• If you are transiting through France to South Africa, there are special requirements for minors.

Contact the French Embassy in Washington at 4101 Reservoir Road NW, Washington, DC 20007, tel. (202) 944 6000, or one of the French Consulates General in Atlanta, Boston, Chicago, Houston, Los Angeles, Miami, New Orleans, New York, or San Francisco for the most current visa information.

Special Note: Overseas departments and territories of France (i.e. those not located in Europe) are not included in the Schengen Agreement. Please see Country Specific Information on French Guiana, French Polynesia, and the French West Indies for entry and exit requirements.

Monaco: For further information on entry requirements to Monaco, travelers may contact the Embassy of the Principality of Monaco, 888 17th Street NW, Suite 500, Washington D.C. 20006, Tel: (202) 234-1530, Email:; or the Consulate General of Monaco, 565 Fifth Avenue – 23rd floor, New York, NY 10017, Tel: (212) 286-0500, Email:

HIV/AIDS Restrictions: The U.S. Department of State is unaware of any HIV/AIDS entry restrictions for visitors to or foreign residents of France.

Embassy Locations:

U.S. Embassy Paris

2 Avenue Gabriel
75008 Paris
Telephone: +(33)(1) 43-12-22-22
Emergency After-Hours Telephone: +(33)(1) 43-12-22-22,

enter zero “0” after the automated greeting
Fax: +(33)(1) 42-66-97-83; +(33)(1) 42-61-61-40

(Special Consular Services)

Canada Embassy Paris

130, rue du Faubourg Saint-Honoré

75008 Paris

Telephone: +33 (0)1 44 43 29 02

Fax: +33 (0)1 44 43 29 86



Dial 15 to connect to emergency medical services, or dial 112 to reach an operator.

Medical care is comparable to that found in the United States.

  • Except for emergency services, you may be required to pay for service prior to receiving treatment in France. Be sure to obtain a “Feuille de Soins” for later reimbursement from your health care provider.
  • You may be refused routine care under local law if you lack the ability to pay.
  • Foreigners with terminal illnesses may be denied treatment if treatment is available in their home country.

The U.S. government does not pay medical bills. Be aware that U.S. Medicare does not apply overseas.

Medical Insurance: Make sure your health insurance plan provides coverage overseas. Most care providers overseas only accept cash payments.

We strongly recommend supplemental insurance to cover medical evacuation.

If traveling with prescription medication, check with the government of France to ensure the medication is legal in France. Always, carry your prescription medication in original packaging with your doctor’s prescription.

Vaccinations: Be up-to-date on all vaccinations recommended by the U.S. Centers for Disease Control and Prevention.

Information on vaccinations and other health precautions, such as safe food and water precautions and insect bite protection, may be obtained from the Centers for Disease Control and Prevention’s (CDC) hotline for international travelers at 1-800-CDC-INFO (1-800-232-4636) or via the CDC website at For information about outbreaks of infectious diseases abroad, consult the infectious diseases section of the World Health Organization (WHO) website at diseases/en/. The WHO website also contains additional health information for travelers, including detailed country-specific health information.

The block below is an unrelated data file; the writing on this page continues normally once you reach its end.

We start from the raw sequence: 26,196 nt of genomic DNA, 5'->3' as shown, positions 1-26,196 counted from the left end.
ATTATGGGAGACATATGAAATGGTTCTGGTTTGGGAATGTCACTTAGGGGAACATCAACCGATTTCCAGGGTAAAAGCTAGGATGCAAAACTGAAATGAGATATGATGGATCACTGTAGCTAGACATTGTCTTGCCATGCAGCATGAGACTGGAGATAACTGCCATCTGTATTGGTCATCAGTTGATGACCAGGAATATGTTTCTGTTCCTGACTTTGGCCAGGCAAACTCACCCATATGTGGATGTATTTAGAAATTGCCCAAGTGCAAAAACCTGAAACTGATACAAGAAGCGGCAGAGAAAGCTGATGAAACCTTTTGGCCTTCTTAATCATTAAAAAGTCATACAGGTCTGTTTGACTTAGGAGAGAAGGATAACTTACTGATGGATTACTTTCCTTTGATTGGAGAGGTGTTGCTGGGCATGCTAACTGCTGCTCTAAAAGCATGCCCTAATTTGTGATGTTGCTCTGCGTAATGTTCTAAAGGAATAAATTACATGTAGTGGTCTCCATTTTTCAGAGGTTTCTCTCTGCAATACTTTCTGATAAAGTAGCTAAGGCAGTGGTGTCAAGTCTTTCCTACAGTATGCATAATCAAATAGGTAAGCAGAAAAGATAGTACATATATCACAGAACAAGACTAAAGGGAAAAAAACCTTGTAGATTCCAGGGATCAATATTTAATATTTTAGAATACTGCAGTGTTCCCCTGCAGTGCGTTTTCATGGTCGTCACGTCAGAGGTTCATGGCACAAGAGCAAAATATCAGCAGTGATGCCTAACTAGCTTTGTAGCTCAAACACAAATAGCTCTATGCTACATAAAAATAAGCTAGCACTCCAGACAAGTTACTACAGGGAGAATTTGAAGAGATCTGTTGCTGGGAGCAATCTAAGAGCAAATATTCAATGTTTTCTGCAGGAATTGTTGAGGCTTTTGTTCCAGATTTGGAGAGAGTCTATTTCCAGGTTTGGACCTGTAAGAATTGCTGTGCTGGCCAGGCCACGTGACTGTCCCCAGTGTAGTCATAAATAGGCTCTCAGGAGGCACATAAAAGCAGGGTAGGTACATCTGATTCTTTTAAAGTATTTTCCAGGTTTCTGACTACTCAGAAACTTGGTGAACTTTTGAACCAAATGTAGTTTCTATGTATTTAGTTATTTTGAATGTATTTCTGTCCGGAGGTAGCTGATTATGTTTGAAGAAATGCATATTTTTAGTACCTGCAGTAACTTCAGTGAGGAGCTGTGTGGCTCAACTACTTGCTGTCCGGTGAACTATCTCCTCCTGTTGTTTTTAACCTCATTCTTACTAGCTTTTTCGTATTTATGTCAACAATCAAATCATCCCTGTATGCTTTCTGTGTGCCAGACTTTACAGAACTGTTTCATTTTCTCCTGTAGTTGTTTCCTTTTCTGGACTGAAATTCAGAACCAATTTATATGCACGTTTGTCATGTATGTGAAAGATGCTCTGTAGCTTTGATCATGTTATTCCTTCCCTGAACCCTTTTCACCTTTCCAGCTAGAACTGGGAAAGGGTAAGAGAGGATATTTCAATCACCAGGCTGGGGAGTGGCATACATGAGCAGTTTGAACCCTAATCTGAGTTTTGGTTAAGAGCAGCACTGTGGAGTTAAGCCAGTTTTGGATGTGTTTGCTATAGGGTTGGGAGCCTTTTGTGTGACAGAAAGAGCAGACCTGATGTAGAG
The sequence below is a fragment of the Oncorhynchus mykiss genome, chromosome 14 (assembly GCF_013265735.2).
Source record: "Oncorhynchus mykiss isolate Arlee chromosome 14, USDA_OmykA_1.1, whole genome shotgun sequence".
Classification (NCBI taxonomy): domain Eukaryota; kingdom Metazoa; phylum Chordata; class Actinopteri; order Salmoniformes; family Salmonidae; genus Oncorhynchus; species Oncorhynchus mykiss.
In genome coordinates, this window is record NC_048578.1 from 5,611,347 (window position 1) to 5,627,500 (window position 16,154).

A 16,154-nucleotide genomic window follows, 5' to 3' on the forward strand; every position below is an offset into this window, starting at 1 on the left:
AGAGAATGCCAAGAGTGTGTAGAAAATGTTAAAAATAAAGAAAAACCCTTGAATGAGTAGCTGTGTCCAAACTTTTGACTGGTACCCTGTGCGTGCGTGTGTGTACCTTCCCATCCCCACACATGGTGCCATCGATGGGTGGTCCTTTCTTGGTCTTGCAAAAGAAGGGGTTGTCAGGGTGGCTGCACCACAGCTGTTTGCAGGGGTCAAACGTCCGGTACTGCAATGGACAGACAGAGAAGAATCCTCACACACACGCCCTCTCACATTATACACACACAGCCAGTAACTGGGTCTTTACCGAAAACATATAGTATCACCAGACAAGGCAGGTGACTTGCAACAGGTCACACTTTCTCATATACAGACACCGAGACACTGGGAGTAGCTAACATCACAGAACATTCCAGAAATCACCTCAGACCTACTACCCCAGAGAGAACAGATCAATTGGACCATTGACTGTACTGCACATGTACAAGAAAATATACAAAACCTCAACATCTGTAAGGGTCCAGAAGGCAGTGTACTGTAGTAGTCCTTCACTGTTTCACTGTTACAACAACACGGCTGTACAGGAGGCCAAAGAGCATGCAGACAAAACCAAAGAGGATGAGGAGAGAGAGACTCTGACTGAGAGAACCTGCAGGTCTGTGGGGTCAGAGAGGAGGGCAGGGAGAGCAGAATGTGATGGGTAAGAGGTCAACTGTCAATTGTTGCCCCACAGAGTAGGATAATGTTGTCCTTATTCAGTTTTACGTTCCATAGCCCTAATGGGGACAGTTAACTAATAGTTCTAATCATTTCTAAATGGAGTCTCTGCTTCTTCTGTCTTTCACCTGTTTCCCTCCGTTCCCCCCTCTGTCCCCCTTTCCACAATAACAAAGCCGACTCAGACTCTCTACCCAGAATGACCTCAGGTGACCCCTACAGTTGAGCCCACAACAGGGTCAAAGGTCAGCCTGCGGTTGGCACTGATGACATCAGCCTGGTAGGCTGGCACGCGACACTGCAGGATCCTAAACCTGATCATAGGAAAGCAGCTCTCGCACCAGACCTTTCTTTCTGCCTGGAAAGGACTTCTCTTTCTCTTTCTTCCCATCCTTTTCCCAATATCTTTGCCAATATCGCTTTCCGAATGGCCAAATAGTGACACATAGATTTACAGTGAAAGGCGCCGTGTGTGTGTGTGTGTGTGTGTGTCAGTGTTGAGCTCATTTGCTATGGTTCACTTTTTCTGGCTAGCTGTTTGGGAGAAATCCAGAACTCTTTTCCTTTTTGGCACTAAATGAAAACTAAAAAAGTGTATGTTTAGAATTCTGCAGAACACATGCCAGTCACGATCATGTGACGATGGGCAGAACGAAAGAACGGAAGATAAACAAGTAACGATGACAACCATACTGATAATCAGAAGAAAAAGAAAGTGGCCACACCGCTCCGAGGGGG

Currency is in Euros (EUR). Banks are normally open Mon-Fri 8:30am – 5:00pm. Some banks may be open on Saturdays too, usually between 9:00am – 1:00pm.


Country code: 33

Internet country code: .fr

Cell Phone Usage:

Please contact your cell phone provider to determine whether your contract includes coverage in the country you are visiting. Depending on your contract you may have to add international services and/or country specific services.


Food & Drink:

French breads and pastries including croissants are very popular. France is very well known for her cuisine and world renowned chefs. They have more than one style of cooking. One style of cooking creates heavy and hearty meals while another style that has become more popular, uses lighter ingredients, where less is more and presented in an artistic fashion.  While the French cuisine is world famous France’s large cities also offer an international restaurant culture.

Among alcoholic drinks, wine is the most popular in France. The legal drinking age in France is 18.


Night clubs and bars can be found all over the country. Every town and city has something to offer for entertainment at night. Small towns will almost always have some local bars. Most bars close around 2:00am, but some night clubs may stay open longer.


France offers a large variety of shopping. From food to fashion, art and antiques, shoppers in France will always find something that peaks their interests. Famous upscale fashion outfits, some of them members of internationally operating chains, and some boutique type stores individually owned can be found in fashion districts in major French cities. Paris is known for its avenues of shopping.


Baggage rules for international and domestic air travel have changed much in recent years, differ from carrier to carrier and these days even may cover your on-board bags. Checking luggage may cost a separate fee or may be free depending on your personal status with the carrier. We therefore encourage you to read your ticket’s small print and/or contact your carrier for exact rules.


Most restaurants and bars already include a 10% service charge in the bill. It is customary to leave a bit extra for good service. When the service charge is not included in the bill, 10-15% is the general rule. Tips are not expected by taxi drivers, although most people tell the driver to keep the change. Airport and hotel porters should receive the equivalent of US$ 1.00 per bag.


Most hotels will arrange laundry services for guests.


In some countries you must refrain from photographing sites such as Military bases and industrial installations. Also be aware of cultural sensitivities when taking pictures of or near churches and other religious sites. It is always courteous to ask for permission before taking photographs of people.


The use of drones is being legislated by many countries. In some cases, drones are already forbidden, and their unauthorized use may carry severe penalties. If you plan to travel with a drone, please contact the embassy or consulate of the country you wish to visit.